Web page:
And what was the reaction of those who heard that God was about to pour out that great and terrible and final wrath? "And they sing the song of Moses, the servant of God, and the song of the Lamb, saying, 'Great and amazing are your deeds, O Lord God the Almighty! Just and true are your ways, O King of the nations! Who will not fear, O Lord, and glorify your name? For you alone are holy. All nations will come and worship you, for your righteous acts have been revealed'" (15:3-4).

And then in the middle of the sixteenth chapter, right after the third bowl of the wrath of God was poured out, there was another outburst of praise: "And I heard the angel in charge of the waters say, 'Just are you, O Holy One, who is and who was, for you brought these judgments. For they have shed the blood of saints and prophets, and you have given them blood to drink. It is what they deserve!' And I heard the altar saying, 'Yes, Lord God the Almighty, true and just are your judgments!'" (Rev 16:5-7)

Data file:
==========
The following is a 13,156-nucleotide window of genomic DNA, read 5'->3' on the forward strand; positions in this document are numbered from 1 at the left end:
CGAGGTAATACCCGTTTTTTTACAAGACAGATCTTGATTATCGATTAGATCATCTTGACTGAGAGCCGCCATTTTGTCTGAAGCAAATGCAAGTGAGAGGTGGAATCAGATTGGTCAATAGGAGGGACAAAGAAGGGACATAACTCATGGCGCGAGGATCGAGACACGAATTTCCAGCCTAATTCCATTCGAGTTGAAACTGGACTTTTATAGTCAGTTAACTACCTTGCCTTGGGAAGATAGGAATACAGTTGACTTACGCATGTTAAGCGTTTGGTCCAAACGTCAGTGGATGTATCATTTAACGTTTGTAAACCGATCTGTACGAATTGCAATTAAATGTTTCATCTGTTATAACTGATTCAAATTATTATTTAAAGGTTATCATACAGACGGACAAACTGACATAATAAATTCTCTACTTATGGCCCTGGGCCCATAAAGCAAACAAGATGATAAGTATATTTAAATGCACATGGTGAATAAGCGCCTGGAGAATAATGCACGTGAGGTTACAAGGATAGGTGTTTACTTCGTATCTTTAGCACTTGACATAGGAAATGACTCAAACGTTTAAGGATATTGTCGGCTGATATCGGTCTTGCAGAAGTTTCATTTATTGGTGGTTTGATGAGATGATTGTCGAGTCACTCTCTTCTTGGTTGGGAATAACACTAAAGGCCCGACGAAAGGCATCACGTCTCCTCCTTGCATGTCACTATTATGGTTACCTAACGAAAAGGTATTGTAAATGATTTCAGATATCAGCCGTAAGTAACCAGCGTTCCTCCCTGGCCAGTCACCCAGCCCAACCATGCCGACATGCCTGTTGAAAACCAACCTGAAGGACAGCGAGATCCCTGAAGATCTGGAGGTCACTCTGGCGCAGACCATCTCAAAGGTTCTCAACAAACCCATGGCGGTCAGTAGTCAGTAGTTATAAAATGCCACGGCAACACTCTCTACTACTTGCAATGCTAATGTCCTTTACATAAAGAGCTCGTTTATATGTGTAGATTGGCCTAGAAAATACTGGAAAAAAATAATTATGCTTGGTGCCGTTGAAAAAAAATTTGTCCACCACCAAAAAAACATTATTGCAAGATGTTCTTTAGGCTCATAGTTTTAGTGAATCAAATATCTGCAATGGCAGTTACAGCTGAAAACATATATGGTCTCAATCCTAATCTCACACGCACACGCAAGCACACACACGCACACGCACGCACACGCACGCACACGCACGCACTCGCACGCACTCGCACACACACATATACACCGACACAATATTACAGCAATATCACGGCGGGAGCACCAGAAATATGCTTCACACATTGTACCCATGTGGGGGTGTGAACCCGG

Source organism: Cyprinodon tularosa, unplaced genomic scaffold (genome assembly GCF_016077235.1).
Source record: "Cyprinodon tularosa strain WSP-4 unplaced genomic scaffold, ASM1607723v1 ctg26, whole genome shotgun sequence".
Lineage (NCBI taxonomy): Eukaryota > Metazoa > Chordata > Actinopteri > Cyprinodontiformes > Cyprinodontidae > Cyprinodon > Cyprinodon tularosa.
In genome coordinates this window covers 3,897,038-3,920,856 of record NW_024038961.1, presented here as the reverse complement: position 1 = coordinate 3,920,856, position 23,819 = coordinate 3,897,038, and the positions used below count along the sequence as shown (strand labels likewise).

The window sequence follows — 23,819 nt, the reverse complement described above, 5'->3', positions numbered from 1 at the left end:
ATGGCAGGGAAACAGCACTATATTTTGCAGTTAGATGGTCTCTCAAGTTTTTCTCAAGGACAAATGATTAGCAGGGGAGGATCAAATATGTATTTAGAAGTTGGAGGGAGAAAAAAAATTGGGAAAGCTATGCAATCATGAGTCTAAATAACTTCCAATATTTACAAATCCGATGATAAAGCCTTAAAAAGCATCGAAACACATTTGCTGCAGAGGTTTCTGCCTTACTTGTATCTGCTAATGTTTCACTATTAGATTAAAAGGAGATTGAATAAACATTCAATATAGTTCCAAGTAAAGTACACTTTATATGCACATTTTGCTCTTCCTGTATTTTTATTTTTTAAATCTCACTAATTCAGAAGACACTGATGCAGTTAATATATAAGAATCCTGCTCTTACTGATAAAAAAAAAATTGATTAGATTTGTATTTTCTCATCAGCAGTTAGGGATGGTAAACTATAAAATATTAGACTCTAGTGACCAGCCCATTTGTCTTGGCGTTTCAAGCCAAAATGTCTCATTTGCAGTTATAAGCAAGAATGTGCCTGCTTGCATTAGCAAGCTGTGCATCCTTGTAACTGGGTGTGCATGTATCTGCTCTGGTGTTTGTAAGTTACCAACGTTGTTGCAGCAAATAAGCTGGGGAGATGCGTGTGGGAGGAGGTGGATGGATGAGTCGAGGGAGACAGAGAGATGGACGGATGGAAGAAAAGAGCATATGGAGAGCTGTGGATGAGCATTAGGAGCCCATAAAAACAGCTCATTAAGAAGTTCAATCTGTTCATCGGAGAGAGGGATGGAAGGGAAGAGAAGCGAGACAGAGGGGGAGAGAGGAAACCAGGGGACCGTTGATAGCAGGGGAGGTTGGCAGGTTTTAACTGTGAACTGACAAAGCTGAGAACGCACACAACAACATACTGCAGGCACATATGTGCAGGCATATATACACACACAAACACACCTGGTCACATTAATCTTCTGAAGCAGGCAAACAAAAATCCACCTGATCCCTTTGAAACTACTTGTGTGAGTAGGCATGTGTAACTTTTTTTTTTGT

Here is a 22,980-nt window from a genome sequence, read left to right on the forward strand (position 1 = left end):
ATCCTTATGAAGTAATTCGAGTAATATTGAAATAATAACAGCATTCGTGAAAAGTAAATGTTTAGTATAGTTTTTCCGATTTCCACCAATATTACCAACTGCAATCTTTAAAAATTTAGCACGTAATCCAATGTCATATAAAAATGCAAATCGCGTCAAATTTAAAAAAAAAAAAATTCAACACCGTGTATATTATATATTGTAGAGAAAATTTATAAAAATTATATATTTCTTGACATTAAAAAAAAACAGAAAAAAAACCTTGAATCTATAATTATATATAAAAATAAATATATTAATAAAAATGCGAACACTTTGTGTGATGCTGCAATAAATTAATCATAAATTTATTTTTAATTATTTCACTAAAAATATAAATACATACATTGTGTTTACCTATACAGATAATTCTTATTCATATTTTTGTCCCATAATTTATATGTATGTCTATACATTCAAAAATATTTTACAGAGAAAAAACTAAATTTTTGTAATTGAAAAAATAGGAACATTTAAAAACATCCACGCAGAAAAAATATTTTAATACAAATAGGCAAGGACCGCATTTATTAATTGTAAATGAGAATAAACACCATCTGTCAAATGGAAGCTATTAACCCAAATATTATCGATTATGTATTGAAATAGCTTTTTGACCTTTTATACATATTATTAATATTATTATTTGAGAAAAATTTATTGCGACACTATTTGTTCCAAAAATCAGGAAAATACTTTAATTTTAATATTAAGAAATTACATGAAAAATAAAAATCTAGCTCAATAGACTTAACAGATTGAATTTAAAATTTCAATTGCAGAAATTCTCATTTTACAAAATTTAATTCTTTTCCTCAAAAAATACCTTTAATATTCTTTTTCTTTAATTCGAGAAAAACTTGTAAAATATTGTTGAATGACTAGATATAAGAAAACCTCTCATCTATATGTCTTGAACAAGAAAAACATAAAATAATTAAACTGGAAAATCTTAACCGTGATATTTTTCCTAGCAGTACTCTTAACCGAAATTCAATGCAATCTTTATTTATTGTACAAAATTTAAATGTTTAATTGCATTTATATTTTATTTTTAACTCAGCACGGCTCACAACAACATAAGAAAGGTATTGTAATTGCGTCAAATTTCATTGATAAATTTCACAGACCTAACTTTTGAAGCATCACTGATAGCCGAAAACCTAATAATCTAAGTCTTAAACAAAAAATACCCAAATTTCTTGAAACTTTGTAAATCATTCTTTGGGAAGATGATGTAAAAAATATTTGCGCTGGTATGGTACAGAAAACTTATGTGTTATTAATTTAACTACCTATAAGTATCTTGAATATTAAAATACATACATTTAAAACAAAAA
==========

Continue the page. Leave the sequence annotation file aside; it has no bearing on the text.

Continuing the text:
So, what is it that causes joy to rise up in the hearts of those who love God when they contemplate and even see his great and terrible wrath?

(1) They rejoice because God's deeds are great and amazing (15:3). The essence of worship is delighting in the glory and greatness of God, and thus seeing a visible display of the same, even in terrible wrath, strikes awe and joy in the soul for those who love God, by grace, and it causes them to worship.